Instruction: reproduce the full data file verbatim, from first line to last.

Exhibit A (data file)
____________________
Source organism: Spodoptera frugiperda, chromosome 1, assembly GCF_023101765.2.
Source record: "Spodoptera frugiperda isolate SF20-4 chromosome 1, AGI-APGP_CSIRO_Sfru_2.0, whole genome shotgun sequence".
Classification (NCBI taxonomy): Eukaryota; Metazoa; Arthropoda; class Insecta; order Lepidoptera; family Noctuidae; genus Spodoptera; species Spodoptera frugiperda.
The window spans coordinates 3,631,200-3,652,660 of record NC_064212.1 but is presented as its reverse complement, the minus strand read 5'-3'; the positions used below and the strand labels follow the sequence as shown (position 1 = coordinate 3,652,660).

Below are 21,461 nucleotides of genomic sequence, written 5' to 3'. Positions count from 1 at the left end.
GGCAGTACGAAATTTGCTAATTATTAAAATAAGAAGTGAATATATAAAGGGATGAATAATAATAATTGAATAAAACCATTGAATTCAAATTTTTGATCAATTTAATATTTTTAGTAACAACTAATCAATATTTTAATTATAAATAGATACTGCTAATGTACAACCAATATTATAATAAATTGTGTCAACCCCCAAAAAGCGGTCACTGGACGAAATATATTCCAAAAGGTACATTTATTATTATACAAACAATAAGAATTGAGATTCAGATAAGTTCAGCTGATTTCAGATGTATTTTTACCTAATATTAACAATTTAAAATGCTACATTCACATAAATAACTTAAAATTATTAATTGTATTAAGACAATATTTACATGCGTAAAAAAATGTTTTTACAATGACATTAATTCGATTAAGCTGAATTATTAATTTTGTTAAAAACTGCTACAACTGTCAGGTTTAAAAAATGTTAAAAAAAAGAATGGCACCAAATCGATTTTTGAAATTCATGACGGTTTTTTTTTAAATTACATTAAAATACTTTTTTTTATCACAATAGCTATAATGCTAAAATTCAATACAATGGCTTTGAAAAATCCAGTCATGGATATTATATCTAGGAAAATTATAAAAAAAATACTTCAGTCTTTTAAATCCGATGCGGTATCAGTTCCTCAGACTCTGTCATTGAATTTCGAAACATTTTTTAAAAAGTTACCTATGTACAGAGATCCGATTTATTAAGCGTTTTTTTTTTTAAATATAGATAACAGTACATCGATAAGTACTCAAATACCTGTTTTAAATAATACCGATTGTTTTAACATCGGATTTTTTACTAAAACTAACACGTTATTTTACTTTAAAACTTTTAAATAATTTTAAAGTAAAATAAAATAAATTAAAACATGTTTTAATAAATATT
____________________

Source organism: Spodoptera frugiperda, chromosome 1, assembly GCF_023101765.2.
Source record: "Spodoptera frugiperda isolate SF20-4 chromosome 1, AGI-APGP_CSIRO_Sfru_2.0, whole genome shotgun sequence".
Classification (NCBI taxonomy): Eukaryota; Metazoa; Arthropoda; class Insecta; order Lepidoptera; family Noctuidae; genus Spodoptera; species Spodoptera frugiperda.
The window spans coordinates 3,631,200-3,652,660 of record NC_064212.1 but is presented as its reverse complement, the minus strand read 5'-3'; the positions used below and the strand labels follow the sequence as shown (position 1 = coordinate 3,652,660).

Below are 21,461 nucleotides of genomic sequence, written 5' to 3'. Positions count from 1 at the left end.
GGCAGTACGAAATTTGCTAATTATTAAAATAAGAAGTGAATATATAAAGGGATGAATAATAATAATTGAATAAAACCATTGAATTCAAATTTTTGATCAATTTAATATTTTTAGTAACAACTAATCAATATTTTAATTATAAATAGATACTGCTAATGTACAACCAATATTATAATAAATTGTGTCAACCCCCAAAAAGCGGTCACTGGACGAAATATATTCCAAAAGGTACATTTATTATTATACAAACAATAAGAATTGAGATTCAGATAAGTTCAGCTGATTTCAGATGTATTTTTACCTAATATTAACAATTTAAAATGCTACATTCACATAAATAACTTAAAATTATTAATTGTATTAAGACAATATTTACATGCGTAAAAAAATGTTTTTACAATGACATTAATTCGATTAAGCTGAATTATTAATTTTGTTAAAAACTGCTACAACTGTCAGGTTTAAAAAATGTTAAAAAAAAGAATGGCACCAAATCGATTTTTGAAATTCATGACGGTTTTTTTTTAAATTACATTAAAATACTTTTTTTTATCACAATAGCTATAATGCTAAAATTCAATACAATGGCTTTGAAAAATCCAGTCATGGATATTATATCTAGGAAAATTATAAAAAAAATACTTCAGTCTTTTAAATCCGATGCGGTATCAGTTCCTCAGACTCTGTCATTGAATTTCGAAACATTTTTTAAAAAGTTACCTATGTACAGAGATCCGATTTATTAAGCGTTTTTTTTTTTAAATATAGATAACAGTACATCGATAAGTACTCAAATACCTGTTTTAAATAATACCGATTGTTTTAACATCGGATTTTTTACTAAAACTAACACGTTATTTTACTTTAAAACTTTTAAATAATTTTAAAGTAAAATAAAATAAATTAAAACATGTTTTAATAAATATT